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A male adolescent was a restrained passenger in a high-speed road traffic collision. At the scene he was noted to be hypotensive and received one unit of blood. In the emergency department, he presented with mild chest pain. He had a normal chest examination. A 20 mm Hg blood pressure difference was found between his right and left arms. His CT chest is displayed in figure 1.
What is the most likely cause of the CT appearance identified by arrow ‘C’?
What does the arrow ‘B’ show?
How would you manage this patient acutely?
When would you decide to organise a CT chest in a trauma patient?
(B) Haemothorax. Arrow ‘C’ demonstrates fluid within the pleural space; in a trauma setting, blood must be suspected. Air (pneumothorax) appears black on a CT and an empyema (purulent collection) is not in keeping with the clinical case. In trauma, haemothorax occurs from injury to the lungs, heart, chest wall or great vessels.
(B) Aortic transection. Arrow ‘B’ demonstrates mural irregularity of the aorta with a pseudoaneurysm anteriorly, implying complete disruption of the vessel wall—an aortic transection. This location, the aortic isthmus, is the most common site for this injury.
Additional findings labelled as arrow ‘A’ show a mediastinal haematoma.
In aortic dissection there is an intimal tear allowing blood to pool between vessel layers (figure 2).1 2 On CT, dissection is evident as an intimal flap leading to a blood-filled space with a true and false lumen.3
A high index of clinical suspicion is required to diagnose aortic injury and should be considered in rapid deceleration mechanisms, patients with signs of a chest injury and/or haemodynamic instability.4
Follow the ‘C-ABC’ approach to trauma with administration of tranexamic acid, volume resuscitation with blood products and activation of the major haemorrhage protocol as required. Avoid hypertension which may exacerbate the aortic injury.5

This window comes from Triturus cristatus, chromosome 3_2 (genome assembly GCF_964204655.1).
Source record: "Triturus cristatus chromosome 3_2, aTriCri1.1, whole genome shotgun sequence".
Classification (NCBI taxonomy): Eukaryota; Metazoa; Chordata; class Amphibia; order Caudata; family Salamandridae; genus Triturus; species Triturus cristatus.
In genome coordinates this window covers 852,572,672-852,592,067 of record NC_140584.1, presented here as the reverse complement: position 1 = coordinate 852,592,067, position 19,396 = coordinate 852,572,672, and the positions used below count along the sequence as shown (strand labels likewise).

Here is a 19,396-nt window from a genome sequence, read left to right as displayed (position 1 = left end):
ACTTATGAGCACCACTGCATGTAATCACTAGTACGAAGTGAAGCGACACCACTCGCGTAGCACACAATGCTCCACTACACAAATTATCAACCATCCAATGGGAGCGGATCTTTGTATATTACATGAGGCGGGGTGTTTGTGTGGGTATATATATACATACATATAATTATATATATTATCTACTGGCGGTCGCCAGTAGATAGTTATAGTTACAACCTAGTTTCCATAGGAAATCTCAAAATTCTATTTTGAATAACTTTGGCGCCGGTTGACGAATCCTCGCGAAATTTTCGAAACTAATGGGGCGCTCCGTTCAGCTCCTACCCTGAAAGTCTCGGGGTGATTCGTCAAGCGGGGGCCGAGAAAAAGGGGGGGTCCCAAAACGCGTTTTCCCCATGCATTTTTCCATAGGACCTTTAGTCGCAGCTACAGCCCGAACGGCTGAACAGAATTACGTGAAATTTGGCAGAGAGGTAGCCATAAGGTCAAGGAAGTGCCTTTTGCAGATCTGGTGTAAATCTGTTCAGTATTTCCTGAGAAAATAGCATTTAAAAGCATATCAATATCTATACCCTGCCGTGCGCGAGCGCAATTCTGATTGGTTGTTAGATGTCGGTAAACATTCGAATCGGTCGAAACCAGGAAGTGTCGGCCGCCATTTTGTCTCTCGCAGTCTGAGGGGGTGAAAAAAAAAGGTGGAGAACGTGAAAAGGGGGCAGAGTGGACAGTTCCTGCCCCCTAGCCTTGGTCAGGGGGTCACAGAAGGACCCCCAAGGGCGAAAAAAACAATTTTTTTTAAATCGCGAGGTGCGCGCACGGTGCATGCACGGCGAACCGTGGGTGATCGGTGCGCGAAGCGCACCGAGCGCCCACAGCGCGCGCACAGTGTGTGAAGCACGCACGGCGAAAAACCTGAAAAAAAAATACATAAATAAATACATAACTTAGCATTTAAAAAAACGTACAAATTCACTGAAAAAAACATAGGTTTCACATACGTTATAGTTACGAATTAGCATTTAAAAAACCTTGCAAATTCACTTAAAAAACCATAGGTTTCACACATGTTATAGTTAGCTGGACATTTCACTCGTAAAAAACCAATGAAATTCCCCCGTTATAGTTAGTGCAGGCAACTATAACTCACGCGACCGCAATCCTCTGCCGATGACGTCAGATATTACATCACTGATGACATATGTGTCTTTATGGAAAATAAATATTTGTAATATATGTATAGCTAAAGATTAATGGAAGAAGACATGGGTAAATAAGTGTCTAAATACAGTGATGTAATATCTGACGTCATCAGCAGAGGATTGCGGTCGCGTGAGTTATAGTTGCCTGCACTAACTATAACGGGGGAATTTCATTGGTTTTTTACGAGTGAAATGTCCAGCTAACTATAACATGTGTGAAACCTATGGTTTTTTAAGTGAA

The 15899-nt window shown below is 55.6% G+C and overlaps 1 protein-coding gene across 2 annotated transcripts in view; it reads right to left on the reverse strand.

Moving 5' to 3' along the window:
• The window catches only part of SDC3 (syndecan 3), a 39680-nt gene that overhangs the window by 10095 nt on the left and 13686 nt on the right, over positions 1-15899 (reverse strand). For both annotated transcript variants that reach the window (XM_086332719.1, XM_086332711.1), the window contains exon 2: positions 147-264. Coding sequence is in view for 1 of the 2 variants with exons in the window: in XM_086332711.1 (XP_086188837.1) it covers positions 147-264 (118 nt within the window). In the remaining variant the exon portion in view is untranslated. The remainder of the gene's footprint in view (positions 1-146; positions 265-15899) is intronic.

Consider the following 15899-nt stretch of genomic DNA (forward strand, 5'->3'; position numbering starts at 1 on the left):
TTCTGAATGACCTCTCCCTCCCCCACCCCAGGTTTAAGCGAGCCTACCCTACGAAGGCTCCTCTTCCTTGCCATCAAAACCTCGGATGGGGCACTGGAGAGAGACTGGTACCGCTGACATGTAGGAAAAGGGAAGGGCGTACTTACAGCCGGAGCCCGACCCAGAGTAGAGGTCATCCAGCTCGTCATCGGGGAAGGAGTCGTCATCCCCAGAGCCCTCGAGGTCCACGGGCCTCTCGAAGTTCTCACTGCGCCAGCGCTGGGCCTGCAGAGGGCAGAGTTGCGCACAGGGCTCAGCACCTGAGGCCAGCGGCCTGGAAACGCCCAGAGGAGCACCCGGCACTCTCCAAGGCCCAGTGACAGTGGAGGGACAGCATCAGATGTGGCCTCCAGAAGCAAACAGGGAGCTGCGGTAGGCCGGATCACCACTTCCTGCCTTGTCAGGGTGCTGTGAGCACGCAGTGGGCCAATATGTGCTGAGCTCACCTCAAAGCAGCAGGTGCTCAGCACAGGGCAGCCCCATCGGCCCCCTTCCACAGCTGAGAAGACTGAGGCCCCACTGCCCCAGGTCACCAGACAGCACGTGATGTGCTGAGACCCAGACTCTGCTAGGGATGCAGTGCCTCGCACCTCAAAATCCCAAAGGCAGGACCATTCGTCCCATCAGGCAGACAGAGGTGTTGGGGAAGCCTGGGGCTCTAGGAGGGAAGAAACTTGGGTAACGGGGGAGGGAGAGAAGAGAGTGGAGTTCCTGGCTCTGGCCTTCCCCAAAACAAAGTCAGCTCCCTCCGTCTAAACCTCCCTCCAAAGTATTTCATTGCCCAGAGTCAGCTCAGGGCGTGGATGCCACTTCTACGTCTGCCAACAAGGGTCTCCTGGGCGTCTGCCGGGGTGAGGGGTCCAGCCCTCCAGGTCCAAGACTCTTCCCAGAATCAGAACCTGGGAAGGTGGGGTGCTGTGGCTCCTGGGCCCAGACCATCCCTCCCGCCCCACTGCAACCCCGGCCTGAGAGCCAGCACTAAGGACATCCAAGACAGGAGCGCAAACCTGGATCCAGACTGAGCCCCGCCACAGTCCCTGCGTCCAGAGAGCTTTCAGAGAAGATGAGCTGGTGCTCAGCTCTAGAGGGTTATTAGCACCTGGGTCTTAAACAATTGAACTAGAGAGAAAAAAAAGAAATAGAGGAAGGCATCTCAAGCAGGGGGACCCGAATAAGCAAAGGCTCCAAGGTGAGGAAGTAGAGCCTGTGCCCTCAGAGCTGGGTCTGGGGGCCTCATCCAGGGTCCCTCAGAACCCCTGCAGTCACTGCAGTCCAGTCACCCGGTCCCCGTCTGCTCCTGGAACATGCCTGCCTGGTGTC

Definitive treatment requires mutli disciplinary team input from general paediatric surgeons, cardiothoracic surgeons, vascular surgeons and interventional radiology. Minor aortic injuries may be managed conservatively with follow-up imaging but more significant vessel injury requires repair (open vs endovascular).6 In this case, the patient was managed with an open repair by cardiothoracics and made a full recovery.
Imaging in the paediatric population is guided by the as low as reasonably achievable principle, aiming to limit unnecessary radiation exposure. Reassuringly, there is no difference in mortality outcomes when targeted imaging is compared with the ‘pan-scan’ approach.7
The Royal College of Radiology published recommendations specific to paediatric trauma.8 In thoracic injury, chest X-rays should be performed initially to look for mediastinal enlargement, rib fractures, haemothorax/pneumothorax and diaphragmatic injury. If the patient is stable, with no signs of chest trauma and a normal X-ray, no further imaging is recommended. Conversely, in the patients with chest signs (abnormal examination or observations), abnormal chest X-ray and who are unstable without obvious cause, further imaging of the chest should be considered. Contrast-enhanced CT is the modality of choice.
Contributors MGWM, JAC and SM collectively managed the case and discussed the idea of sharing their learning. SM provided the manuscript framework and supervised throughout the process. NC provided the CT images.
Funding The authors have not declared a specific grant for this research from any funding agency in the public, commercial or not-for-profit sectors.
Competing interests None declared.
Provenance and peer review Not commissioned; externally peer reviewed.
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